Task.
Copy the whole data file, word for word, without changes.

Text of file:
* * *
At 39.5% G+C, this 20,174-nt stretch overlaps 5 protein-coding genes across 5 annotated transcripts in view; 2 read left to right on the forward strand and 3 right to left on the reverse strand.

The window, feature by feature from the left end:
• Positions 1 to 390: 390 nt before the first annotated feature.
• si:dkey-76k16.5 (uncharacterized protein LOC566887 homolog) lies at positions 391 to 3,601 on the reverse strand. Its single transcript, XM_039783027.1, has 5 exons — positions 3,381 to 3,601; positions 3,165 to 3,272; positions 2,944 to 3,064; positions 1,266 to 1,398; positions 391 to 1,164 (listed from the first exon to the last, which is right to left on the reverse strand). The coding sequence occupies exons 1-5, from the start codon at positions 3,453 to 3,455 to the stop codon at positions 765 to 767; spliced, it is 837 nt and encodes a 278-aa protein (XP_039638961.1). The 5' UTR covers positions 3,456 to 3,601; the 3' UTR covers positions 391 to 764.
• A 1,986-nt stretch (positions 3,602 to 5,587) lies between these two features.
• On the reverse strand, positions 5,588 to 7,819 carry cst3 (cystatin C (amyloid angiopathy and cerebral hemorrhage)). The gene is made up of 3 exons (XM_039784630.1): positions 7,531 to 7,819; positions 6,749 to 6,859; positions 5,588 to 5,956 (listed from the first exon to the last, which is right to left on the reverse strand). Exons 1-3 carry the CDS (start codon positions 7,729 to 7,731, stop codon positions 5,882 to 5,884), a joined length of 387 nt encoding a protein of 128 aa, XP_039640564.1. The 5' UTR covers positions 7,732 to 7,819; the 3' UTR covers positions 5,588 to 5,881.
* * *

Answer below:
At 39.5% G+C, this 20,174-nt stretch overlaps 5 protein-coding genes across 5 annotated transcripts in view; 2 read left to right on the forward strand and 3 right to left on the reverse strand.

The window, feature by feature from the left end:
• Positions 1 to 390: 390 nt before the first annotated feature.
• si:dkey-76k16.5 (uncharacterized protein LOC566887 homolog) lies at positions 391 to 3,601 on the reverse strand. Its single transcript, XM_039783027.1, has 5 exons — positions 3,381 to 3,601; positions 3,165 to 3,272; positions 2,944 to 3,064; positions 1,266 to 1,398; positions 391 to 1,164 (listed from the first exon to the last, which is right to left on the reverse strand). The coding sequence occupies exons 1-5, from the start codon at positions 3,453 to 3,455 to the stop codon at positions 765 to 767; spliced, it is 837 nt and encodes a 278-aa protein (XP_039638961.1). The 5' UTR covers positions 3,456 to 3,601; the 3' UTR covers positions 391 to 764.
• A 1,986-nt stretch (positions 3,602 to 5,587) lies between these two features.
• On the reverse strand, positions 5,588 to 7,819 carry cst3 (cystatin C (amyloid angiopathy and cerebral hemorrhage)). The gene is made up of 3 exons (XM_039784630.1): positions 7,531 to 7,819; positions 6,749 to 6,859; positions 5,588 to 5,956 (listed from the first exon to the last, which is right to left on the reverse strand). Exons 1-3 carry the CDS (start codon positions 7,729 to 7,731, stop codon positions 5,882 to 5,884), a joined length of 387 nt encoding a protein of 128 aa, XP_039640564.1. The 5' UTR covers positions 7,732 to 7,819; the 3' UTR covers positions 5,588 to 5,881.